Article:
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Have you ever wondered how many stitches should you cast on for a pair of socks or when should you start heel for your toe-up sock?
Wonder no more because with the help of this sock pattern, you can make a pair of perfectly fitting vanilla socks of any size and with almost any yarn. No swatching required!
The socks you knit with this pattern are worked toe-up. I have also published interactive patterns for cuff-down socks but in that case, you need to swatch and calculate how many stitches you need to cast on.
It’s possible because I’ve made a collection of interactive patterns that will do the math for you. The pattern is written for the magic loop method (the sock is knitted with a long circular needle) but you can easily adjust it for the double pointed needles as well or if you don’t like magic looping you can use flexi flip needles.
You might also be interested in: NO swatch, ANY yarn mittens pattern
Contents of the pattern
1. Planning THE PATTERN BEGINS HERE (CLICK): In the planning article I explain how to measure your foot (or how to estimate the measurements based on shoe size) and then decide what size socks you should make. I also provide help with yarn and needle size selection. If you are a seasoned sock knitter you can skip this article and go directly to selecting the toe pattern.
2. Casting on & making the toe: Select one of the four toe patterns provided and cast on your socks.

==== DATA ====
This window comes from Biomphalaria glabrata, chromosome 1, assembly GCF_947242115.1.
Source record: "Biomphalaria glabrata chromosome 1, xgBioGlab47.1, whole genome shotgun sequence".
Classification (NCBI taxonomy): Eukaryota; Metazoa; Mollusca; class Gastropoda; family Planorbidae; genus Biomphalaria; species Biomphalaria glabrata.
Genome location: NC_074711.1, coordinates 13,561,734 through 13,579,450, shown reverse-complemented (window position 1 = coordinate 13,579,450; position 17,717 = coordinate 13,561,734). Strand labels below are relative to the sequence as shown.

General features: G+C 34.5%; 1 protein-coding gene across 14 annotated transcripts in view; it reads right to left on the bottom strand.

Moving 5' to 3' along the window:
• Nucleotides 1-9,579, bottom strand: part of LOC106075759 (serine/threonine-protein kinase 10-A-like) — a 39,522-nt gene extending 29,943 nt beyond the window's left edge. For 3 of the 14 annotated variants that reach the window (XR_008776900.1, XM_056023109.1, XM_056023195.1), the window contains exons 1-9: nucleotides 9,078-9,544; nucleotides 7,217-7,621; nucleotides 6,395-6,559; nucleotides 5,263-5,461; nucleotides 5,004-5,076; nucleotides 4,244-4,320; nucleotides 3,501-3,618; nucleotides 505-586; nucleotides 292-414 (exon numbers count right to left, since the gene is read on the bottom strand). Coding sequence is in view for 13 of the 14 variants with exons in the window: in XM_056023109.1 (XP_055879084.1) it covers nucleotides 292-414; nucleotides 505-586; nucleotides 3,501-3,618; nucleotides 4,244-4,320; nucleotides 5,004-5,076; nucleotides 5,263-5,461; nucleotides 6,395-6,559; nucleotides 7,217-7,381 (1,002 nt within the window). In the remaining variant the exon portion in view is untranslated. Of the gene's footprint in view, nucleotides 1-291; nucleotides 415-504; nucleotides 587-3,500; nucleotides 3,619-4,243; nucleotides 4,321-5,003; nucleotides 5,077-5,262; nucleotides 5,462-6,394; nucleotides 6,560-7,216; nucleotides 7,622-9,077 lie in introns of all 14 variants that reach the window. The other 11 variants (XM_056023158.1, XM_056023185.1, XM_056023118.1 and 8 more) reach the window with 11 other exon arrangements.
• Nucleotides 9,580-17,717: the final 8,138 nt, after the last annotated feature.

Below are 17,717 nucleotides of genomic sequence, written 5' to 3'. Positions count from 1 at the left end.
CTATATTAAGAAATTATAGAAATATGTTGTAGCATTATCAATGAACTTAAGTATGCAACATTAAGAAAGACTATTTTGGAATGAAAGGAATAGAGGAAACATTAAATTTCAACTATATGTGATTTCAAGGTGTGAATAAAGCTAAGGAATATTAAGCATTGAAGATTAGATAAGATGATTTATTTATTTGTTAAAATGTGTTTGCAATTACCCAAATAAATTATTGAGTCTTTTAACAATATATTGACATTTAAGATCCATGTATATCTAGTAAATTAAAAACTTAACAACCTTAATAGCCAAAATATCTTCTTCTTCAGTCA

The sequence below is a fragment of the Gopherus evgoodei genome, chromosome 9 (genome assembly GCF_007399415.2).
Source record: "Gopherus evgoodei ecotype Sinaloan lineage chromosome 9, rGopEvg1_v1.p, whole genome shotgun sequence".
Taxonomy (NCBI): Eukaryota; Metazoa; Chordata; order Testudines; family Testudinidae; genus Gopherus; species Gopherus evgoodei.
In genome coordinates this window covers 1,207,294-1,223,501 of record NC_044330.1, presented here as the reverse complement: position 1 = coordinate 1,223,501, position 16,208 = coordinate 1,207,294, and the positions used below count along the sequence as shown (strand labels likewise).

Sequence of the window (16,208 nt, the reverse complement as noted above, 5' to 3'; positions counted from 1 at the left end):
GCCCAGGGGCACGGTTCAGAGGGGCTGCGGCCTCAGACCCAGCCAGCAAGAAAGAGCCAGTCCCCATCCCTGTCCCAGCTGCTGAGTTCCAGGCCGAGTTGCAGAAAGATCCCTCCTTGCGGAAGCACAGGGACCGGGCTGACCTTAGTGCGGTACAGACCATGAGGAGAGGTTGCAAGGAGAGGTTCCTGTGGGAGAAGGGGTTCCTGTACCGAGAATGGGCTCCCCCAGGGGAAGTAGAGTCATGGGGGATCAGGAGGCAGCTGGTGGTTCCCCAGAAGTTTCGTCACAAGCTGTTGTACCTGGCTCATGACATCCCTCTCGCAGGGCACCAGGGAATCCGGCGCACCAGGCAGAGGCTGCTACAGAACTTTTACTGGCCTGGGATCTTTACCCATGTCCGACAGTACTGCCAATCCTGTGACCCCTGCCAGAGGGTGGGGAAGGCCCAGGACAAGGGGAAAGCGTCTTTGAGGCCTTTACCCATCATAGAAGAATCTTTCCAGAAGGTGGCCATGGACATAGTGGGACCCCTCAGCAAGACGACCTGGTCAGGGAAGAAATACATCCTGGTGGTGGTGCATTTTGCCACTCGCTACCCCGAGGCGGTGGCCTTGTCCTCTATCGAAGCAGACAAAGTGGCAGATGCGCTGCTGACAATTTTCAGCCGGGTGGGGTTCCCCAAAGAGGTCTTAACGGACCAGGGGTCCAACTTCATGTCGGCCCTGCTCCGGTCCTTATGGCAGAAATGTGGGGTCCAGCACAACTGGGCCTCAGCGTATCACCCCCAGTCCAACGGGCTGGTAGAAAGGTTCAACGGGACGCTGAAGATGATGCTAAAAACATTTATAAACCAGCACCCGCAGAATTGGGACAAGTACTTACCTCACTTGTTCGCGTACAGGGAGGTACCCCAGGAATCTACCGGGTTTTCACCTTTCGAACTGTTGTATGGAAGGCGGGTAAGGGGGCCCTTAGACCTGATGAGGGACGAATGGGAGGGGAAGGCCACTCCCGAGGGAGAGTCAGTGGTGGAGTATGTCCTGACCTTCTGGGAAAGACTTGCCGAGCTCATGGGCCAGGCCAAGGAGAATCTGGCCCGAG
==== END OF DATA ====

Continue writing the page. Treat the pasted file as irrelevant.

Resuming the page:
3. Making the heel: Work the foot of your sock and select one of the four different heel patterns (afterthougt, short row, flap & gusset or reinforced heel). All of the heel patterns come with a placement calculator.
4. Bind-off: How to bind-off your toe-up sock so that the bind-off edge won’t end up being too tight or loose.
5. Finishing: After putting hours of hard work for your socks a few tips how to make them look and feel even better.
Amount of projects we are currently having:
Where to find help?
The easiest way to reach me is to join my Ravelry group and ask for help on the chatter thread. You can also send me an email or a message in Ravelry or on Instagram.
However, I’m not online all the time so I recommend you to join Ravelry and go to their Techniques board. There’s almost always some kind fellow crafter to help you. There’s also great groups on Facebook where you can ask for help such as the Strictly sock knitting group.